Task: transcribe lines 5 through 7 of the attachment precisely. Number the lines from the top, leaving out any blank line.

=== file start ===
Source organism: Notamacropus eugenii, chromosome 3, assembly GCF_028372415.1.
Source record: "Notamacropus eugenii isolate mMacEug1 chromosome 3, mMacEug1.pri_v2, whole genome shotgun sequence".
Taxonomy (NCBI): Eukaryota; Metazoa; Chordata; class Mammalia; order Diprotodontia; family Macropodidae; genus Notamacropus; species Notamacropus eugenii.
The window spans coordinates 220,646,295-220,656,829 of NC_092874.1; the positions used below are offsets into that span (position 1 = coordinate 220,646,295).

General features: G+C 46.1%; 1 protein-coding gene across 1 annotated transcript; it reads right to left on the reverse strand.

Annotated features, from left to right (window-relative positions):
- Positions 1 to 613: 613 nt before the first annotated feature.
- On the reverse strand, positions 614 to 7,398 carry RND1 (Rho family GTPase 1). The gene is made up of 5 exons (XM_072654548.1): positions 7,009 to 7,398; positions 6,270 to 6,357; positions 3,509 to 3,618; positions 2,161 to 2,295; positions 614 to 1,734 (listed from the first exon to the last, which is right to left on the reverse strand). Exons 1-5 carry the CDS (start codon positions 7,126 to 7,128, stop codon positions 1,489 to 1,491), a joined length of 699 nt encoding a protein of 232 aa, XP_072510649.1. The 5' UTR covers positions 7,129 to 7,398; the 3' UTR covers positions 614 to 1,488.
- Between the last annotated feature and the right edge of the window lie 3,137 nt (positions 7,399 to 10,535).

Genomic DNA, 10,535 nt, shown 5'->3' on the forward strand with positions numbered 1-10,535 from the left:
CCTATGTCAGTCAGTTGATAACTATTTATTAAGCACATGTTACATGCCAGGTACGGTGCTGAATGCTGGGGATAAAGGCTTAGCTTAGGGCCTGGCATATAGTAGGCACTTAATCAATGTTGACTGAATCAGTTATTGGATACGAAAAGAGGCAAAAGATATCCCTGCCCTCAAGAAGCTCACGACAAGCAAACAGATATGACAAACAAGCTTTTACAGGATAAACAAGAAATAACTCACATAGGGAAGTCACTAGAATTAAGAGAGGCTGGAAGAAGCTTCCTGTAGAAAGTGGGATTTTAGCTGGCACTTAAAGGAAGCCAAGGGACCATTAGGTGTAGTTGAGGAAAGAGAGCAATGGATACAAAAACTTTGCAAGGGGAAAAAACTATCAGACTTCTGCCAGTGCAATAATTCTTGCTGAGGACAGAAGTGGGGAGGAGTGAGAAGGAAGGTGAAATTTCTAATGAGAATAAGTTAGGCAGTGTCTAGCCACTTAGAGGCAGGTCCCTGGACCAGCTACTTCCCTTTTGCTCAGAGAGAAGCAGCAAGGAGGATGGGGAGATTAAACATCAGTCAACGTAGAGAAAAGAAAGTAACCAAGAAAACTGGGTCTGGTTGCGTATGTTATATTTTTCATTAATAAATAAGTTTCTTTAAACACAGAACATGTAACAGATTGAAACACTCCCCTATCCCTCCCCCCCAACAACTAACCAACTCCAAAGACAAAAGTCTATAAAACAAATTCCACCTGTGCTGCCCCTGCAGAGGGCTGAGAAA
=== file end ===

General features: G+C 46.1%; 1 protein-coding gene across 1 annotated transcript; it reads right to left on the reverse strand.

Annotated features, from left to right (window-relative positions):
- Positions 1 to 613: 613 nt before the first annotated feature.